|Look up Appendix:Proto-Germanic/rīkijan in Wiktionary, the free dictionary.|
|Look up Appendix:Proto-Germanic/rīks in Wiktionary, the free dictionary.|
The German noun Reich is derived from Old High German rīhhi, which together with its cognates in Old English rice Old Norse rîki and Gothic reiki is from a Common Germanic *rīkijan. The English noun is extinct, but persists in composition, in bishop-ric. The German adjective reich, on the other hand, has an exact cognate in English rich. Both the noun (*rīkijan) and the adjective (*rīkijaz) are derivations based on a Common Germanic *rīks "ruler, king", reflected in Gothic as reiks, glossing ἄρχων "leader, ruler, chieftain".
It is probable that the Germanic word was not inherited from pre-Proto-Germanic, but rather loaned from Celtic (i.e. Gaulish rīx) at an early time.
The word has many cognates outside of Germanic and Celtic, notably Latin rex and Sanskrit raja "king". It is ultimately from a Proto-Indo-European root *reg-, meaning "to straighten out" or "rule".
Read more about this topic: Reich
Other articles related to "etymology":
... Zarphatic was written using a variant of the Hebrew alphabet, and first appeared in the 11th century, in glosses to texts of the Hebrew Bible and Talmud written by the great rabbis Rashi and Rabbi Moshe HaDarshan ... Constant expulsions and persecutions, resulting in great waves of Jewish migration, brought about the extinction of this short-lived, but important, language by the end of the 14th century ...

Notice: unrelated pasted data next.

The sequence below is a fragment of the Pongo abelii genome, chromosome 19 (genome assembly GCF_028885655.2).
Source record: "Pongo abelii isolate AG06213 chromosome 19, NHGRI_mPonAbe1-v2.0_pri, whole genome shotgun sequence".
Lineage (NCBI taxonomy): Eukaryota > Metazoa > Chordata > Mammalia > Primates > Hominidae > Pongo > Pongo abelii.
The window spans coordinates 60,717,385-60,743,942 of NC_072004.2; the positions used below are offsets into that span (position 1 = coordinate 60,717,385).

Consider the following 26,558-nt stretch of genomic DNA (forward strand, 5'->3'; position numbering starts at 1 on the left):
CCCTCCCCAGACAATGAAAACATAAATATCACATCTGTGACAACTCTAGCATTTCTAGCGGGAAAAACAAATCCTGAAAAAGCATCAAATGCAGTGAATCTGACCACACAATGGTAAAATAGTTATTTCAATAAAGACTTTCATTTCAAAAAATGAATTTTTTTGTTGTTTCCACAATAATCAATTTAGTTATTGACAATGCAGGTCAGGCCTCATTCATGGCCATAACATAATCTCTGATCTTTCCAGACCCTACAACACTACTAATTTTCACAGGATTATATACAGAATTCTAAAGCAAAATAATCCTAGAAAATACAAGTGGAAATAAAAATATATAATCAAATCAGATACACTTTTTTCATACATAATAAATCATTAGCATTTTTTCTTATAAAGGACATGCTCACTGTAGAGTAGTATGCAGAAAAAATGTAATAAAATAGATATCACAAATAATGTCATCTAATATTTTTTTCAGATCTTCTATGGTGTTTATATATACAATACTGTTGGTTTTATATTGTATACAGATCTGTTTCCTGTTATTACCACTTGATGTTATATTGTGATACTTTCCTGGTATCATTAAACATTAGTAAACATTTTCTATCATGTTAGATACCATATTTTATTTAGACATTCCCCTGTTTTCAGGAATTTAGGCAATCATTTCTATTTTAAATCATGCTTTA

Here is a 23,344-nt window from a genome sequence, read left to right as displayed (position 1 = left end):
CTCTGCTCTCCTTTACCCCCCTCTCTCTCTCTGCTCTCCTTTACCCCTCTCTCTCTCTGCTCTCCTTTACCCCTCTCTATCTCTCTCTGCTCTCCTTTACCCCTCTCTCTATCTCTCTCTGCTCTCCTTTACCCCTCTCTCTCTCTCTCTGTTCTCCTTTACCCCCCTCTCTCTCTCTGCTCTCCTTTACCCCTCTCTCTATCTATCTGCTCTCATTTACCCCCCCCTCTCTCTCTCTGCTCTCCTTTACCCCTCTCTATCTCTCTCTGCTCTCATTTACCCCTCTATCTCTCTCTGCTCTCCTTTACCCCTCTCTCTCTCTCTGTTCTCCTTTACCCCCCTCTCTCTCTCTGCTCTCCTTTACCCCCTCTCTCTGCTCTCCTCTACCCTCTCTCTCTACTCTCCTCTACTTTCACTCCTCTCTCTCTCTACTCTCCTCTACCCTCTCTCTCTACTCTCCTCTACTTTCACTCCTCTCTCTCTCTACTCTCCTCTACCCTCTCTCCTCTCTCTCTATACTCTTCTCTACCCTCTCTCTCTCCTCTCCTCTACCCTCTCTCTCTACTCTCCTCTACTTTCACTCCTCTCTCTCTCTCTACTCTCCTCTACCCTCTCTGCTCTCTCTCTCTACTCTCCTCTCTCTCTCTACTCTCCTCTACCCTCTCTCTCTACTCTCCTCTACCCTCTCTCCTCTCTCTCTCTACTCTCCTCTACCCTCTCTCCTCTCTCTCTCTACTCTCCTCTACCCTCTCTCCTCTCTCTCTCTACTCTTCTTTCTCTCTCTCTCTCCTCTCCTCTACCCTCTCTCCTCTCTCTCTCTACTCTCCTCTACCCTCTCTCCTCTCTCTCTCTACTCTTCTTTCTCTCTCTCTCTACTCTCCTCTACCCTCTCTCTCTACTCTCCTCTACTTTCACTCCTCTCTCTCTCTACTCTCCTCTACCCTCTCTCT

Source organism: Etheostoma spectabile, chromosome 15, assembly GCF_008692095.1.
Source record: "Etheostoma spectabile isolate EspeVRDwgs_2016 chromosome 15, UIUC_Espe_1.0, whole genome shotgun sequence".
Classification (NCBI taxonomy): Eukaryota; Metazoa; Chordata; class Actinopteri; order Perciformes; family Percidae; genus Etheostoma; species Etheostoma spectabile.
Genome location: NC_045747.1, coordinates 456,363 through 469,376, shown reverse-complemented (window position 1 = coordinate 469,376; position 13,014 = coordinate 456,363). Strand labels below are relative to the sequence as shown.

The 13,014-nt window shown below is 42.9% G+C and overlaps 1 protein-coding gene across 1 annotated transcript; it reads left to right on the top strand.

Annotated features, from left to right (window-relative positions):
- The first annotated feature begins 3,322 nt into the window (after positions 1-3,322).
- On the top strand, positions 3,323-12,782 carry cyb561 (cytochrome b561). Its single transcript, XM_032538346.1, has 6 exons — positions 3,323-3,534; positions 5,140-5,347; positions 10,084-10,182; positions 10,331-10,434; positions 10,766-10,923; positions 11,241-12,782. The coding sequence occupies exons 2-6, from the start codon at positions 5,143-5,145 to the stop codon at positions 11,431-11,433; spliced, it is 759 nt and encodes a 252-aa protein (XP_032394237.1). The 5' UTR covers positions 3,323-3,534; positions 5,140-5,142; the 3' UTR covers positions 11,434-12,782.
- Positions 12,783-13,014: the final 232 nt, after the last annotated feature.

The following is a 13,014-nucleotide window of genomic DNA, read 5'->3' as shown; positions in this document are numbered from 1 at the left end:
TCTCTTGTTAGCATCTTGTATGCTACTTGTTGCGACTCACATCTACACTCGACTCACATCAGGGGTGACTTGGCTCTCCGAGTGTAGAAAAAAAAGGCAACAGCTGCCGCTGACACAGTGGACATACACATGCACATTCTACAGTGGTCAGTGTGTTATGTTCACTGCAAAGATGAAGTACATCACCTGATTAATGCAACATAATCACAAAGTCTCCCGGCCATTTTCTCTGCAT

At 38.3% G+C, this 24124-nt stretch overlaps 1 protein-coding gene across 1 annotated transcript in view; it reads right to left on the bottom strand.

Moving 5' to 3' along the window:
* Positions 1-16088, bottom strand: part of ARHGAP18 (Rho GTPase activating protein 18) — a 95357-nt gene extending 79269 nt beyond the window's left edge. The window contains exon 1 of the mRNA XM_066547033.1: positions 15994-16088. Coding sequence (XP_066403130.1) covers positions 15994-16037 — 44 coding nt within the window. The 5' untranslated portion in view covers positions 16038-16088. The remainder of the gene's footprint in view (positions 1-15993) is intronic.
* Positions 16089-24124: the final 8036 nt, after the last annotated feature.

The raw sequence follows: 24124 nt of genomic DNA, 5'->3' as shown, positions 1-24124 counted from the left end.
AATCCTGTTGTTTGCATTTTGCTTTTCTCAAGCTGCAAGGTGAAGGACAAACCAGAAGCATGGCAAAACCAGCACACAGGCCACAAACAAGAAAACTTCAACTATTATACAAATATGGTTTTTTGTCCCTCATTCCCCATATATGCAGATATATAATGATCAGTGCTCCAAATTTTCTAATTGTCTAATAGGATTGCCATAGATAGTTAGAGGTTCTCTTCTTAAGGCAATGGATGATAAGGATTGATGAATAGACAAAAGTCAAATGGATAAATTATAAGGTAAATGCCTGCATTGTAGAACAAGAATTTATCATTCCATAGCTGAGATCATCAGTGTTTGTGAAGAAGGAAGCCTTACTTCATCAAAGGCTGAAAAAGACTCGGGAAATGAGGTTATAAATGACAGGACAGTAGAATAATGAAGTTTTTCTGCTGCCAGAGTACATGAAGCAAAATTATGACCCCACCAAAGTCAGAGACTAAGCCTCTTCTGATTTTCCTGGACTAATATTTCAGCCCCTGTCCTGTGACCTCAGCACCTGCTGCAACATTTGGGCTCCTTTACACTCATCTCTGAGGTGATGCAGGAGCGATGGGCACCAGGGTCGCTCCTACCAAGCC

... In the 18th century, the Passenger Pigeon in Europe was known to the French as tourtre but, in New France, the North American bird was called tourte ... In modern French, the bird is known as the pigeon migrateur ...
... The name Kennesaw is derived from the Cherokee Indian word gah-nee-sah meaning cemetery, or burial ground. ...
... The etymology is obscure ... The etymology is uncertain, but a strong candidate has long been some word related to the Biblical פוך (pūk), "paint" (if not that word itself), a cosmetic eye-shadow used by the ancient Egyptians and other ...
Famous quotes containing the word etymology:
“The universal principle of etymology in all languages: words are carried over from bodies and from the properties of bodies to express the things of the mind and spirit. The order of ideas must follow the order of things.”
—Giambattista Vico (16881744)
“Semantically, taste is rich and confusing, its etymology as odd and interesting as that of style. But while stylederiving from the stylus or pointed rod which Roman scribes used to make marks on wax tabletssuggests activity, taste is more passive.... Etymologically, the word we use derives from the Old French, meaning touch or feel, a sense that is preserved in the current Italian word for a keyboard, tastiera.”
—Stephen Bayley, British historian, art critic. Taste: The Story of an Idea, Taste: The Secret Meaning of Things, Random House (1991)